U.S. Patent Number 6,669,564: Episodic Delivery of Content
Issued December 30, 2003, to Electronic Arts, Inc.

Electronic Arts has developed a way to negate the effects of technology advancing faster that software can be developed--a mechanism to provide episodic delivery of entertainment content to a user. EA apparently uses some sort of application module with episodic content technology (e.g., sold at stores, over the Internet, etc.). The application module contains an initial episode of the game and a technology shell to allow future episodes to be downloaded over the Internet and executed. As new technology is developed, the new technology can be incorporated into the technology shell, independent of the content development. While the patent describes a lot of these features, the (single) claim is a little elusive. It's interesting, though, that with Xbox Live we are seeing more games providing episodic content delivery after the game's initial launch.

Exemplary claim:
1. A method of providing an Internet-enabled game, the method comprising:
  • receiving information regarding a user's current state in the game;
  • responsive to the current state, enabling episodic content to be accessed by the user;
  • receiving a search request from the user; and
  • responsive to the current state of the user in the game, transmitting game-generated search results to the user.

What does this claim cover? We're not sure either. But when we figure it out, we'll let you know. To help out, however, we're posting some dependent claims as well, as they are somewhat informative...

2. The method of claim 1 wherein the search results are game-related responsive to the search request being game-related and the current state of the user indicating that the user is permitted to receive game-related search results.

5. The method of claim 1, wherein the current state information comprises a user action.

6. The method of claim 5 wherein the user action is calling a predefined telephone number.

7. The method of claim 5 wherein the user action is accessing a predetermined web site.

8. The method of claim 5 wherein the user action is requesting a specific search term.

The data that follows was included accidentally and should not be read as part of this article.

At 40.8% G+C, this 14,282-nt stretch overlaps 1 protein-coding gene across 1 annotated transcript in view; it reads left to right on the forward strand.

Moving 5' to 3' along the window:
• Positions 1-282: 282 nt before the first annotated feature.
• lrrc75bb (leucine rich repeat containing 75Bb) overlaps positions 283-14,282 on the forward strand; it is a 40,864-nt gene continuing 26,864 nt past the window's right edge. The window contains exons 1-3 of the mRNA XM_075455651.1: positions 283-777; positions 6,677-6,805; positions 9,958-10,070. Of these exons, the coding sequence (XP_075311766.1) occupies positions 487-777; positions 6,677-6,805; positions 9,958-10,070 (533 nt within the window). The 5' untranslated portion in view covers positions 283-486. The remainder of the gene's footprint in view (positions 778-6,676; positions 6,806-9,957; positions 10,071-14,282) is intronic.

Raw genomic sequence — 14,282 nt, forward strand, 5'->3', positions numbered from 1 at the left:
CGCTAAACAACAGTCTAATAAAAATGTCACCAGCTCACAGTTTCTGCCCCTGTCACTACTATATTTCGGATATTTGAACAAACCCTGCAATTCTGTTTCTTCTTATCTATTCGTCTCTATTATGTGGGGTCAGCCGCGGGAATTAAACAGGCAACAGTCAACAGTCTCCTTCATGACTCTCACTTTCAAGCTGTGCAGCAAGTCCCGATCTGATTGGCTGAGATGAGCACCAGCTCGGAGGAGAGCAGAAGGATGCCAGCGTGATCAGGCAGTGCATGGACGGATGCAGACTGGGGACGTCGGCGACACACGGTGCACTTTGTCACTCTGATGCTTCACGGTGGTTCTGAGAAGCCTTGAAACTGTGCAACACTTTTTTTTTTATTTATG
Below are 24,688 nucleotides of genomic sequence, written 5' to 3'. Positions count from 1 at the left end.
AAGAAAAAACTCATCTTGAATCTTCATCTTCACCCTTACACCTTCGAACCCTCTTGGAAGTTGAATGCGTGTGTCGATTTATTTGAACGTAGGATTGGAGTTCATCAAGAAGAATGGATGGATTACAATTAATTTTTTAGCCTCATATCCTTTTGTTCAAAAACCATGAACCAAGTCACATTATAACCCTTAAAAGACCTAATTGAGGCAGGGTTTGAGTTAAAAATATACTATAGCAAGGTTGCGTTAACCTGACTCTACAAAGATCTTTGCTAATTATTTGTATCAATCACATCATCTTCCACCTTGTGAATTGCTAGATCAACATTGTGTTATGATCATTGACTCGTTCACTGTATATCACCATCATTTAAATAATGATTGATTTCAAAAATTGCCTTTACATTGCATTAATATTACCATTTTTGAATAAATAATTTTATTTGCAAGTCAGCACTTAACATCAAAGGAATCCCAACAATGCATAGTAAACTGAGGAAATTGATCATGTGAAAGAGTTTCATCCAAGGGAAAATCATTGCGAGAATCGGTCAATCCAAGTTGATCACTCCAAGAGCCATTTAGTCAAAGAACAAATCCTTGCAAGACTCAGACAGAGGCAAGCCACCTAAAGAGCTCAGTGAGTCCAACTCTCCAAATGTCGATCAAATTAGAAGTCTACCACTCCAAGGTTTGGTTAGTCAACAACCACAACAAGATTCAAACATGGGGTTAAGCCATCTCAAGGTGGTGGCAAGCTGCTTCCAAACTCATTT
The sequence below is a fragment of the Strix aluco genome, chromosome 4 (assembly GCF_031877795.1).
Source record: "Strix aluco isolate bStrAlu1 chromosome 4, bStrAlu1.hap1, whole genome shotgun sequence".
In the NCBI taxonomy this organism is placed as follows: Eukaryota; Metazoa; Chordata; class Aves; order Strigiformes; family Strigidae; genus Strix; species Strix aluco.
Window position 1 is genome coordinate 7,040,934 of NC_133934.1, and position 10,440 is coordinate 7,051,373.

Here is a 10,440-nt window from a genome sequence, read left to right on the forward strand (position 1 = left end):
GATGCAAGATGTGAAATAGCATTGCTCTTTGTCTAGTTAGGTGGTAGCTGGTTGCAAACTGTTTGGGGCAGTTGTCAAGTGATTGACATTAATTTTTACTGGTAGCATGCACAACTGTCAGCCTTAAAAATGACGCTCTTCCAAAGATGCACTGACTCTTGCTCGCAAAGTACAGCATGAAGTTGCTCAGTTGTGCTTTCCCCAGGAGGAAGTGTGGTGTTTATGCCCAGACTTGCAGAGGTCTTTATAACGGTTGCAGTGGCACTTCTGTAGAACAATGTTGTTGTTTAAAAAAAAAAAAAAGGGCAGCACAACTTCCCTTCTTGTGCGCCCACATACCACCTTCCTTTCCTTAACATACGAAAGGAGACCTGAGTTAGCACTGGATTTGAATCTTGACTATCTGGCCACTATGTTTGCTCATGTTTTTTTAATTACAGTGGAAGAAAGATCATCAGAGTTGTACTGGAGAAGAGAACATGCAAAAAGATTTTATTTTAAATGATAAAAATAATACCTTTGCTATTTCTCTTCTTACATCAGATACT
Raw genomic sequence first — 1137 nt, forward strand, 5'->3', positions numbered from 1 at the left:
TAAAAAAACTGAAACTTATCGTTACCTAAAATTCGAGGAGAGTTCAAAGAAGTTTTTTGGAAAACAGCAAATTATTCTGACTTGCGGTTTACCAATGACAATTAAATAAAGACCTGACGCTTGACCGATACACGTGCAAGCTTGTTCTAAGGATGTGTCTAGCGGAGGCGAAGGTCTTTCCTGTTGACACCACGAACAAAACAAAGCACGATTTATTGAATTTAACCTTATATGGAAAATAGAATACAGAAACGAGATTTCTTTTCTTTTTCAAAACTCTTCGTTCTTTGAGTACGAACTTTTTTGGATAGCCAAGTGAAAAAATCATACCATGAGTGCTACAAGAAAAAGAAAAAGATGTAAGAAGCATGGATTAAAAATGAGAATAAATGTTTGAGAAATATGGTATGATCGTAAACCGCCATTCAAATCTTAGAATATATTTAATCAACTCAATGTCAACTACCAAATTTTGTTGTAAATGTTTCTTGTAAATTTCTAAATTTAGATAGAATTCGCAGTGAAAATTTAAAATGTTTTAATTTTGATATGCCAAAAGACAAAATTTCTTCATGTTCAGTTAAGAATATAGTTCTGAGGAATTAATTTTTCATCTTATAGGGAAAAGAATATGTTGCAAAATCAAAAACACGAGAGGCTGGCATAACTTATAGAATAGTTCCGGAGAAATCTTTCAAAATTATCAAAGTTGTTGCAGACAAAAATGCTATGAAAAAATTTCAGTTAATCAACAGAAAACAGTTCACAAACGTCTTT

9. The method of claim 1, wherein episodic content is stored within a third-party website that is content-related to the storyline, and the users are directed to the web-site to discover the episodic content.

10. The method of claim 9 wherein episodic content is placed on a third party web site for compensation related to user traffic to the web site related to users searching for the episodic content.

11. The method of claim 1, wherein an episode is made available responsive to determining whether the user has submitted payment, for the episode.
United States Patent No. 6,805,632: Video Slot Gaming Machine
Issued October 19, 2004 to Konami Gaming, Inc.


Here is a fine example of how a game company can similarly participate in the "gaming" industry. Konami's patent is for a bonus wild in a slot machine. The slot machine has rows and columns, as one would expect. The apparent novelty of Konami's machine is that they have incorporated a “bonus” element where the slot machine recognizes the bonus indicator when present in any of the columns, and modifies all the game elements within that column to represent a wild game element, without modifying any of the game elements in other columns in which a bonus element is not present. That catch, as many of us have spent many a penny/nickel/dime/quarter/dollar learning, is that the bonus-to-wild modification occurs only if a wild character in any one of the cells of the column would result in a winning outcome to a sucker, errr, player of the slot machine.

Exemplary Claim:

A video gaming machine, comprising: a housing having a display device for displaying a plurality of game elements in a grid having a plurality of cells defined by rows and columns; a memory device for storing a pay-table; a game controller coupled to the display device and the memory device, the game controller being adapted to randomly select the game elements to be displayed in the display device, from a set of possible game elements, and to determine an outcome based on the displayed game elements, the pay-table, and predetermined paylines; and wherein the set of possible game elements includes a bonus element, and wherein the game controller is adapted to identify the presence of the bonus element in one of the cells of at least one column and to modify all of the game elements within the column to wild without modifying any of the game elements in other columns in which a bonus element is not present and only if a wild character in any one of the cells of the column would result in a winning outcome to a player of the video gaming machine.
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Ross Dannenberg

Scott Kelly

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